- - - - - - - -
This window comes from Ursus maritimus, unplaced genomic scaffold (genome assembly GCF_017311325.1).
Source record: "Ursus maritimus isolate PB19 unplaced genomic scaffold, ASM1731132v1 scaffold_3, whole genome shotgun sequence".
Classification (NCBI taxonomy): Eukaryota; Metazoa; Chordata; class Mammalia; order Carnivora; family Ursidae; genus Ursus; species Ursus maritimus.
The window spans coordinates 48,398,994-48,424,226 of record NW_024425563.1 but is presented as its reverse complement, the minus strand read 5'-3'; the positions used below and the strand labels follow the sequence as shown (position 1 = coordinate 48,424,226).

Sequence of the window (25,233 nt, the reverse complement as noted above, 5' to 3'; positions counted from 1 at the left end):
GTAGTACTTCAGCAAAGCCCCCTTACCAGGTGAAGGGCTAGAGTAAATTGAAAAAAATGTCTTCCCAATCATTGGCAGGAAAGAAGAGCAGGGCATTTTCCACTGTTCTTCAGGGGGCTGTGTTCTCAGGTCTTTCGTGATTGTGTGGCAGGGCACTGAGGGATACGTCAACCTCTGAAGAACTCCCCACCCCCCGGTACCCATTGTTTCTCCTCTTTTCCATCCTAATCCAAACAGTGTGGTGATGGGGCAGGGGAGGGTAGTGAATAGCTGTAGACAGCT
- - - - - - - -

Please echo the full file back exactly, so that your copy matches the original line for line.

This window comes from Ursus maritimus, unplaced genomic scaffold (genome assembly GCF_017311325.1).
Source record: "Ursus maritimus isolate PB19 unplaced genomic scaffold, ASM1731132v1 scaffold_3, whole genome shotgun sequence".
Classification (NCBI taxonomy): Eukaryota; Metazoa; Chordata; class Mammalia; order Carnivora; family Ursidae; genus Ursus; species Ursus maritimus.
The window spans coordinates 48,398,994-48,424,226 of record NW_024425563.1 but is presented as its reverse complement, the minus strand read 5'-3'; the positions used below and the strand labels follow the sequence as shown (position 1 = coordinate 48,424,226).

Sequence of the window (25,233 nt, the reverse complement as noted above, 5' to 3'; positions counted from 1 at the left end):
GTAGTACTTCAGCAAAGCCCCCTTACCAGGTGAAGGGCTAGAGTAAATTGAAAAAAATGTCTTCCCAATCATTGGCAGGAAAGAAGAGCAGGGCATTTTCCACTGTTCTTCAGGGGGCTGTGTTCTCAGGTCTTTCGTGATTGTGTGGCAGGGCACTGAGGGATACGTCAACCTCTGAAGAACTCCCCACCCCCCGGTACCCATTGTTTCTCCTCTTTTCCATCCTAATCCAAACAGTGTGGTGATGGGGCAGGGGAGGGTAGTGAATAGCTGTAGACAGCT